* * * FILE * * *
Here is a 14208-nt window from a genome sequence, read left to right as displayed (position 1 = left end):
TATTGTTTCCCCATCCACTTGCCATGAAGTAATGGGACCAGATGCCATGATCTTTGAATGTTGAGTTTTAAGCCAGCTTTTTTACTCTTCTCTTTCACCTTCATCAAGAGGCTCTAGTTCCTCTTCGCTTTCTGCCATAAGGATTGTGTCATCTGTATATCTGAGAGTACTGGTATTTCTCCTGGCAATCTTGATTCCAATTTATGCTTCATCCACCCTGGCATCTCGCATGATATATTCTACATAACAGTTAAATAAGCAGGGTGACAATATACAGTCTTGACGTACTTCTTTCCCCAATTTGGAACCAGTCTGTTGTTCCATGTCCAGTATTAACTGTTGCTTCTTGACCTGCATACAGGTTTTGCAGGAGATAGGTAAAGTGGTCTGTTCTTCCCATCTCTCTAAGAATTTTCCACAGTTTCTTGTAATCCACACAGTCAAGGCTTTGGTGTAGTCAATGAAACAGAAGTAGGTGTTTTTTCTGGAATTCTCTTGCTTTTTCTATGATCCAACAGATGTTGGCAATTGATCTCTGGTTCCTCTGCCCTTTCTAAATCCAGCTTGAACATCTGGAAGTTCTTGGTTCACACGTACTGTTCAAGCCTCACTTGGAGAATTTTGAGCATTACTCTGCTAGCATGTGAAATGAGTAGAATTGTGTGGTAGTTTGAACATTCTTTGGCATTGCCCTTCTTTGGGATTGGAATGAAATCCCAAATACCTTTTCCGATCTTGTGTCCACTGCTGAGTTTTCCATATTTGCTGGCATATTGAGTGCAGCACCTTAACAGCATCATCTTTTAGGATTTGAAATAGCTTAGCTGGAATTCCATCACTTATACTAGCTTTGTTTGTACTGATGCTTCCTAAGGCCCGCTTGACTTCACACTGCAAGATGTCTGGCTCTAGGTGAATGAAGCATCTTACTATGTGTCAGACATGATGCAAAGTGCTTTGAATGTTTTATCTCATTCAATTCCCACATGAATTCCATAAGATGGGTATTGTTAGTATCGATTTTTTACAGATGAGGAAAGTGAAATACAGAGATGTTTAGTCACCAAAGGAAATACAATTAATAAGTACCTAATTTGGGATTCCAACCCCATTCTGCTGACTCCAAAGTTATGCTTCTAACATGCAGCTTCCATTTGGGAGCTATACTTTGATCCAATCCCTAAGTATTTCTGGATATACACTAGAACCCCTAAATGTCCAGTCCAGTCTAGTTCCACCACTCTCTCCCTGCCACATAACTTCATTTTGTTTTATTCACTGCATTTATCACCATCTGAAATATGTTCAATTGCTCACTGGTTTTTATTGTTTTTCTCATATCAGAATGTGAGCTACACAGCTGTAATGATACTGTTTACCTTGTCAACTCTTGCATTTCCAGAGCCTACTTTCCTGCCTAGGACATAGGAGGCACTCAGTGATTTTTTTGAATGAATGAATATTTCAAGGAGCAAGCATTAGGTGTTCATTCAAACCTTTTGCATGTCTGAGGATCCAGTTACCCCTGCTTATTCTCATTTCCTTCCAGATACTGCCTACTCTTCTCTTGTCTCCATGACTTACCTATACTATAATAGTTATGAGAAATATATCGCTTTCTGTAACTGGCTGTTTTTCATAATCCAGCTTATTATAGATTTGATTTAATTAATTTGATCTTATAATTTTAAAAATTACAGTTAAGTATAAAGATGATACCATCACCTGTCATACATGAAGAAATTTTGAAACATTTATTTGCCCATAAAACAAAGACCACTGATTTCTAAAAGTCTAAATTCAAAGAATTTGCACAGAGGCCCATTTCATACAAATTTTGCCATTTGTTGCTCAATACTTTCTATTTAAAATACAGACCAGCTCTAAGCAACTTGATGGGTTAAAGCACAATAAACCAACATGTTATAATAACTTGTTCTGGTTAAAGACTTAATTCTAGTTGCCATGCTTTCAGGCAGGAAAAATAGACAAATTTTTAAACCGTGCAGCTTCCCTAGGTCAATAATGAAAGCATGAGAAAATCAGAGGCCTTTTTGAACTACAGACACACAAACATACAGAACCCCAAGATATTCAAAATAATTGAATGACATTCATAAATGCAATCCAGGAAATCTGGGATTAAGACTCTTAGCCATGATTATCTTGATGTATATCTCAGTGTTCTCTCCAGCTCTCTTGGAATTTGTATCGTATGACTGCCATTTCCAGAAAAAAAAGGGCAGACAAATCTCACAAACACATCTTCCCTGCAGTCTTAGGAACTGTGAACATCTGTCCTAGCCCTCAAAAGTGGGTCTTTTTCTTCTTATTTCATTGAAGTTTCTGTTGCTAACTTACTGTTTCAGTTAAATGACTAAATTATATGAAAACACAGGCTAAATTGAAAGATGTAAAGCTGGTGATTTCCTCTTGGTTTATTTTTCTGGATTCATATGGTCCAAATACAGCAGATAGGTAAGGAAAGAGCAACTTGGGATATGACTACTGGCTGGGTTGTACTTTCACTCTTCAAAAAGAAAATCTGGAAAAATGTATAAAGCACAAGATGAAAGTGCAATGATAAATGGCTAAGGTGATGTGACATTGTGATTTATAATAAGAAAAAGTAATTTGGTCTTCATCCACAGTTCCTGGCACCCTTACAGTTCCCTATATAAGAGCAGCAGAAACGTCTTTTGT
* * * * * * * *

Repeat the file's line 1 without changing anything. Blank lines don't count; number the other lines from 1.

Here is a 14208-nt window from a genome sequence, read left to right as displayed (position 1 = left end):